White space fillers are hospital system killers
Hospitals in the USA fear plans to fill white space - unused TV frequencies - will have a knock-on effect on the systems they use to monitor patients wandering around their buildings. So they are lobbying the Federal Communications Channel to reserve some more frequency for them.
In the US, medical telemetry systems are supposed to operate in channel 37, otherwise known as around 608MHz. Ever since a local TV station knocked out systems in a Dallas hospital in 1998 the FCC has blocked out channel 37 for medical telemetry systems, although deployments were allowed to use other frequencies on the understanding they migrate to channel 37 in due course. But with so many frequencies lying empty there has been little incentive for them to do so. Until now.
Enter Google, Microsoft and allies in the Wireless Innovation Alliance (WIA), who want to fill those white spaces with intelligent radios that avoid colliding with TV signals - but they could end up colliding with medical systems.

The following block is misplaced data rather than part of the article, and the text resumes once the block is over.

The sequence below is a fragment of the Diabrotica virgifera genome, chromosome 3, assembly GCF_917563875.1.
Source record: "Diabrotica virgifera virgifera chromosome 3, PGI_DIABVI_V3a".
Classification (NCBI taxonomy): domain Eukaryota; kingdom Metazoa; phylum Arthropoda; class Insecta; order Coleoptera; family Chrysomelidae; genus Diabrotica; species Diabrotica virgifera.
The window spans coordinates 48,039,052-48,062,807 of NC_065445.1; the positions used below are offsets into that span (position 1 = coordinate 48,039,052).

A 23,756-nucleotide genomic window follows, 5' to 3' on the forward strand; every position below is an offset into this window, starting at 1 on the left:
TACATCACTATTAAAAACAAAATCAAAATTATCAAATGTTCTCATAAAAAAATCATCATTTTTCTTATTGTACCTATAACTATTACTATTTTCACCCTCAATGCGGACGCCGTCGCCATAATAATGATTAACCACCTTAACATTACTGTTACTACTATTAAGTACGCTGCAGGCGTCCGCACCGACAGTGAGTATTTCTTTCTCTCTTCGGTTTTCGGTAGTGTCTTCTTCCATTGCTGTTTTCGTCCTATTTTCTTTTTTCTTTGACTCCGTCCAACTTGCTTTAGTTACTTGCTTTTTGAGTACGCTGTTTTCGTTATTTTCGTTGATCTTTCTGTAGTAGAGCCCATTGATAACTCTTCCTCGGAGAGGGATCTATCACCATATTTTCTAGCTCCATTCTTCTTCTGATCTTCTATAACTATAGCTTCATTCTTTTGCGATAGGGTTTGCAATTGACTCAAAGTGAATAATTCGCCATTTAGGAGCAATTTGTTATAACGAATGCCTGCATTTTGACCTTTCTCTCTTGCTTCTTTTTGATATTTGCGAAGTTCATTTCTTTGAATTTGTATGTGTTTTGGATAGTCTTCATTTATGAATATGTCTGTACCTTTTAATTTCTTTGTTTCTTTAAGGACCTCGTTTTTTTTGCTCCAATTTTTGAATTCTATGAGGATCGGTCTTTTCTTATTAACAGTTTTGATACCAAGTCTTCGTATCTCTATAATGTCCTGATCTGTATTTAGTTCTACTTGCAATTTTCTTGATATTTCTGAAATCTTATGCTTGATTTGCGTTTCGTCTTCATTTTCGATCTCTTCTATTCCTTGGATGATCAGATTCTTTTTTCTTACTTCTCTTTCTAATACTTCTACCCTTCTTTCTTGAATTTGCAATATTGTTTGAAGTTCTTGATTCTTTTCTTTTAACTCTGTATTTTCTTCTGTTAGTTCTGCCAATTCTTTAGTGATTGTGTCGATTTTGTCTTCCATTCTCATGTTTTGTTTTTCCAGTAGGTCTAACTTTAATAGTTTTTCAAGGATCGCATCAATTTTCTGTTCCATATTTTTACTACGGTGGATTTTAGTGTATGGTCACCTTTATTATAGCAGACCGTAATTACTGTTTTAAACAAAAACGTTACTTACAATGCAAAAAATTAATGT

"If a new white space application that's operating thousands of times more powerfully came online, either in the hospital or outside the hospital, it could very well directly interfere with the telemetry system and prevent patient monitoring," Tim Kottak, engineering general manager for GE Healthcare told CNET.
He wants the FCC to block off channels 36 and 38, just to be sure, and to block off channels 33 to 35, too, for a year or so, as many legacy systems operate in channel 34 (otherwise known as around 576MHz).
But with so many demands for available spectrum the FCC is unlikely to reserve great chunks of spectrum, even if the WIA has agreed that white-space kit will avoid channel 37. This means medical systems may have to find somewhere else to operate.
In the UK, and Europe, they generally hang around 2.4GHz, and make use of standard radio technologies such as Bluetooth and ZigBee. There has been an attempt to harmonise a band at 402-405MHz for very-low-power radio connections, although that is really for implanted transceivers rather than hospital-wide systems.
In the UK the transition to digital TV has seen wireless microphones struggle to find space, with the companies using them too poorly organised to jointly bid for spectrum. Hospital systems might seem more important, but their makers are equally lacking in funds or coordination and (in the US) may face problems as early as next February - when white space radio could be in operation. ®
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